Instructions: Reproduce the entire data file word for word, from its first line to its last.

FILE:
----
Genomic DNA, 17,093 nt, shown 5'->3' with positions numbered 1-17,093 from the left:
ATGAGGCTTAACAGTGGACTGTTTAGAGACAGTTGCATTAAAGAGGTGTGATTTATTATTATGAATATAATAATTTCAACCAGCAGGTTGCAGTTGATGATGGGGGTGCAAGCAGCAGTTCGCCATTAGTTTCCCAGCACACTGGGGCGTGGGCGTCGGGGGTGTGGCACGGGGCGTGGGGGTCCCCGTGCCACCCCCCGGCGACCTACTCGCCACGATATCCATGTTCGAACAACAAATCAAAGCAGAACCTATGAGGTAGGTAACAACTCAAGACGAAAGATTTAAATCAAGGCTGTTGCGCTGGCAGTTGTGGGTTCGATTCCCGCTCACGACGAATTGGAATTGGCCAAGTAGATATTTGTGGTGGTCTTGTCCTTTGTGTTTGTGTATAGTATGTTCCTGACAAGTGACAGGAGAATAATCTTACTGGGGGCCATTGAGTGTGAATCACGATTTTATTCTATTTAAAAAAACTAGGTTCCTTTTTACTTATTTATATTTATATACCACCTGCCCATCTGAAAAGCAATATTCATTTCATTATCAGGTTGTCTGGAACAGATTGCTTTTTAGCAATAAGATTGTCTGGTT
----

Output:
Genomic DNA, 17,093 nt, shown 5'->3' with positions numbered 1-17,093 from the left:
ATGAGGCTTAACAGTGGACTGTTTAGAGACAGTTGCATTAAAGAGGTGTGATTTATTATTATGAATATAATAATTTCAACCAGCAGGTTGCAGTTGATGATGGGGGTGCAAGCAGCAGTTCGCCATTAGTTTCCCAGCACACTGGGGCGTGGGCGTCGGGGGTGTGGCACGGGGCGTGGGGGTCCCCGTGCCACCCCCCGGCGACCTACTCGCCACGATATCCATGTTCGAACAACAAATCAAAGCAGAACCTATGAGGTAGGTAACAACTCAAGACGAAAGATTTAAATCAAGGCTGTTGCGCTGGCAGTTGTGGGTTCGATTCCCGCTCACGACGAATTGGAATTGGCCAAGTAGATATTTGTGGTGGTCTTGTCCTTTGTGTTTGTGTATAGTATGTTCCTGACAAGTGACAGGAGAATAATCTTACTGGGGGCCATTGAGTGTGAATCACGATTTTATTCTATTTAAAAAAACTAGGTTCCTTTTTACTTATTTATATTTATATACCACCTGCCCATCTGAAAAGCAATATTCATTTCATTATCAGGTTGTCTGGAACAGATTGCTTTTTAGCAATAAGATTGTCTGGTT